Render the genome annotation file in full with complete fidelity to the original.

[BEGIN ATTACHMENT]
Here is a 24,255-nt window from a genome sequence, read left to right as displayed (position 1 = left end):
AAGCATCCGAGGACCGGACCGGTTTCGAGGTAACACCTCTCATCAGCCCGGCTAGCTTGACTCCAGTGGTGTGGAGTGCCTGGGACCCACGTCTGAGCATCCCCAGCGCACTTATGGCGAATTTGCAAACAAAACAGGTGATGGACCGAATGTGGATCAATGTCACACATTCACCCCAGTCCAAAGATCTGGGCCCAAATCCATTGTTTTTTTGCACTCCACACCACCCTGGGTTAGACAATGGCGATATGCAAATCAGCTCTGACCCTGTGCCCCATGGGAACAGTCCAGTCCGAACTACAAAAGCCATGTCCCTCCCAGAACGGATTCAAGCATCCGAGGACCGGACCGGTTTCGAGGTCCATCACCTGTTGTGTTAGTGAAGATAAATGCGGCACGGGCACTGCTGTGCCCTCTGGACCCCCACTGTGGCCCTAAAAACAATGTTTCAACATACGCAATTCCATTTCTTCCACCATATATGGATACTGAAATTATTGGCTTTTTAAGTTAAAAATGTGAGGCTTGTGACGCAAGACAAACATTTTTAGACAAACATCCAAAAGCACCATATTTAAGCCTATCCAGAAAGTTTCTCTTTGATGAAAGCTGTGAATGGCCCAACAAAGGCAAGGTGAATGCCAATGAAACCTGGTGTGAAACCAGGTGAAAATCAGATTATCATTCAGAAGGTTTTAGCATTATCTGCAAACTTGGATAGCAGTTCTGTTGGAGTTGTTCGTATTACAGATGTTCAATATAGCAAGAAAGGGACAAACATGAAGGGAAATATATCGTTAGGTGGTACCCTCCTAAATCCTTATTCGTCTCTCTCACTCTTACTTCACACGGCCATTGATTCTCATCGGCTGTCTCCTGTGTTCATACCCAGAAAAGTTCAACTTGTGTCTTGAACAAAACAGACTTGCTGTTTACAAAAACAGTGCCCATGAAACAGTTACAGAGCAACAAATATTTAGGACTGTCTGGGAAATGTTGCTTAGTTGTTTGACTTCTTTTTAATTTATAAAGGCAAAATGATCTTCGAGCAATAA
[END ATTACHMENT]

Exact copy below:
Here is a 24,255-nt window from a genome sequence, read left to right as displayed (position 1 = left end):
AAGCATCCGAGGACCGGACCGGTTTCGAGGTAACACCTCTCATCAGCCCGGCTAGCTTGACTCCAGTGGTGTGGAGTGCCTGGGACCCACGTCTGAGCATCCCCAGCGCACTTATGGCGAATTTGCAAACAAAACAGGTGATGGACCGAATGTGGATCAATGTCACACATTCACCCCAGTCCAAAGATCTGGGCCCAAATCCATTGTTTTTTTGCACTCCACACCACCCTGGGTTAGACAATGGCGATATGCAAATCAGCTCTGACCCTGTGCCCCATGGGAACAGTCCAGTCCGAACTACAAAAGCCATGTCCCTCCCAGAACGGATTCAAGCATCCGAGGACCGGACCGGTTTCGAGGTCCATCACCTGTTGTGTTAGTGAAGATAAATGCGGCACGGGCACTGCTGTGCCCTCTGGACCCCCACTGTGGCCCTAAAAACAATGTTTCAACATACGCAATTCCATTTCTTCCACCATATATGGATACTGAAATTATTGGCTTTTTAAGTTAAAAATGTGAGGCTTGTGACGCAAGACAAACATTTTTAGACAAACATCCAAAAGCACCATATTTAAGCCTATCCAGAAAGTTTCTCTTTGATGAAAGCTGTGAATGGCCCAACAAAGGCAAGGTGAATGCCAATGAAACCTGGTGTGAAACCAGGTGAAAATCAGATTATCATTCAGAAGGTTTTAGCATTATCTGCAAACTTGGATAGCAGTTCTGTTGGAGTTGTTCGTATTACAGATGTTCAATATAGCAAGAAAGGGACAAACATGAAGGGAAATATATCGTTAGGTGGTACCCTCCTAAATCCTTATTCGTCTCTCTCACTCTTACTTCACACGGCCATTGATTCTCATCGGCTGTCTCCTGTGTTCATACCCAGAAAAGTTCAACTTGTGTCTTGAACAAAACAGACTTGCTGTTTACAAAAACAGTGCCCATGAAACAGTTACAGAGCAACAAATATTTAGGACTGTCTGGGAAATGTTGCTTAGTTGTTTGACTTCTTTTTAATTTATAAAGGCAAAATGATCTTCGAGCAATAA